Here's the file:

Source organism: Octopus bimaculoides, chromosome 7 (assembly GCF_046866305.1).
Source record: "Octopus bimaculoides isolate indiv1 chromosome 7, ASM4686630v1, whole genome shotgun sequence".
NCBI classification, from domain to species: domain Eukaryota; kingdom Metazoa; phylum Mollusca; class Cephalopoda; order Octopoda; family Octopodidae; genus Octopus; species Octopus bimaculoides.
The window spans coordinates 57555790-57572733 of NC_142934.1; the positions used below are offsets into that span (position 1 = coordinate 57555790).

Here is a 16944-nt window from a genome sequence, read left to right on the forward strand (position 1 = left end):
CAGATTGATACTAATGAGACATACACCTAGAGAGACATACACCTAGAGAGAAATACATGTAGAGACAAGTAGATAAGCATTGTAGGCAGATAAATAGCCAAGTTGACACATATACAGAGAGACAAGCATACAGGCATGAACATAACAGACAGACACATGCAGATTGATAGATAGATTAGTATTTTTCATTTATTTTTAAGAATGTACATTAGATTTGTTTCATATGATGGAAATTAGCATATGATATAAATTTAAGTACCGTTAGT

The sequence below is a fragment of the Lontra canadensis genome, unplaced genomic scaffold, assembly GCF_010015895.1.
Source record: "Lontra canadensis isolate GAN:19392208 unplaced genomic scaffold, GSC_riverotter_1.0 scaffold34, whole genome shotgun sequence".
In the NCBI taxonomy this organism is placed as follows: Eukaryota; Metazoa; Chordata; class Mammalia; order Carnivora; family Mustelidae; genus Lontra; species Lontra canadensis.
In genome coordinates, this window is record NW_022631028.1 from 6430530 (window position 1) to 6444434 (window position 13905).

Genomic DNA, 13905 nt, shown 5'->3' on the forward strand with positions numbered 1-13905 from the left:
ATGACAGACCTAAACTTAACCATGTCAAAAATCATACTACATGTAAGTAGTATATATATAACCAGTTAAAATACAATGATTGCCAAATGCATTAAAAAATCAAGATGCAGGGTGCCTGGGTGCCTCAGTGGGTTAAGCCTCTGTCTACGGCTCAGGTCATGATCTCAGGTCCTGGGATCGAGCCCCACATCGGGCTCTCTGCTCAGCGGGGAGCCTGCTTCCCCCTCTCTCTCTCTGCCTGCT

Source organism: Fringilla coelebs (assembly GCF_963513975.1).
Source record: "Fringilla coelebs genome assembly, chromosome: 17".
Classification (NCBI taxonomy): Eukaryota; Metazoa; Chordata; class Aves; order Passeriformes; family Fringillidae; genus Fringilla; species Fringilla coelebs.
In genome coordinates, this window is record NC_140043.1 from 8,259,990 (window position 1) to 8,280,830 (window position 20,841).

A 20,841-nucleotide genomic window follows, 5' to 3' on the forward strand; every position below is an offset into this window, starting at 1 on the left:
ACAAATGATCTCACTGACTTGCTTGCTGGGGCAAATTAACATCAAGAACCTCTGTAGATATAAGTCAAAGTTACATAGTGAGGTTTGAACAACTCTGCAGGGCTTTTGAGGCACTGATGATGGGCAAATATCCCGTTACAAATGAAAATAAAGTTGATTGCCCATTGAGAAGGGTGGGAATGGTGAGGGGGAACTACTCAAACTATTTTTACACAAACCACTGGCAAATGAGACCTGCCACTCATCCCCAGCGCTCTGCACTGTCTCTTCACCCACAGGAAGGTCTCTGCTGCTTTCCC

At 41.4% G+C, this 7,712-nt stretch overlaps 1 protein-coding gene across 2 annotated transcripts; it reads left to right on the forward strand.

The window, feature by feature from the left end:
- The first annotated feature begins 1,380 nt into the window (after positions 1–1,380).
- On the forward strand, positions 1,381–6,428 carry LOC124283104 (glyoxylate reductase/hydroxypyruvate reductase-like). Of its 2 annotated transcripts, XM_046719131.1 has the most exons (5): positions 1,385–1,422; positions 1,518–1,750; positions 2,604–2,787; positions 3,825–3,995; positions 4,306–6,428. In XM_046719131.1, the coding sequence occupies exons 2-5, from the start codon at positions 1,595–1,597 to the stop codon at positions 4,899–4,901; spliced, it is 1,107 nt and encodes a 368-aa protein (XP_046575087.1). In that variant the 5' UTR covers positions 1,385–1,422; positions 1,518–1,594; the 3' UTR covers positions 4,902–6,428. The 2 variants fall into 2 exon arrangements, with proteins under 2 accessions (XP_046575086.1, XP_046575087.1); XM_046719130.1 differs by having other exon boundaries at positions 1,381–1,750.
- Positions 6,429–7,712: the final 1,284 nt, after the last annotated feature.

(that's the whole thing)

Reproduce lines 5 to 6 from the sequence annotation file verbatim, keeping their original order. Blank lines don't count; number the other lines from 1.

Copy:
Here is a 16944-nt window from a genome sequence, read left to right on the forward strand (position 1 = left end):
CAGATTGATACTAATGAGACATACACCTAGAGAGACATACACCTAGAGAGAAATACATGTAGAGACAAGTAGATAAGCATTGTAGGCAGATAAATAGCCAAGTTGACACATATACAGAGAGACAAGCATACAGGCATGAACATAACAGACAGACACATGCAGATTGATAGATAGATTAGTATTTTTCATTTATTTTTAAGAATGTACATTAGATTTGTTTCATATGATGGAAATTAGCATATGATATAAATTTAAGTACCGTTAGT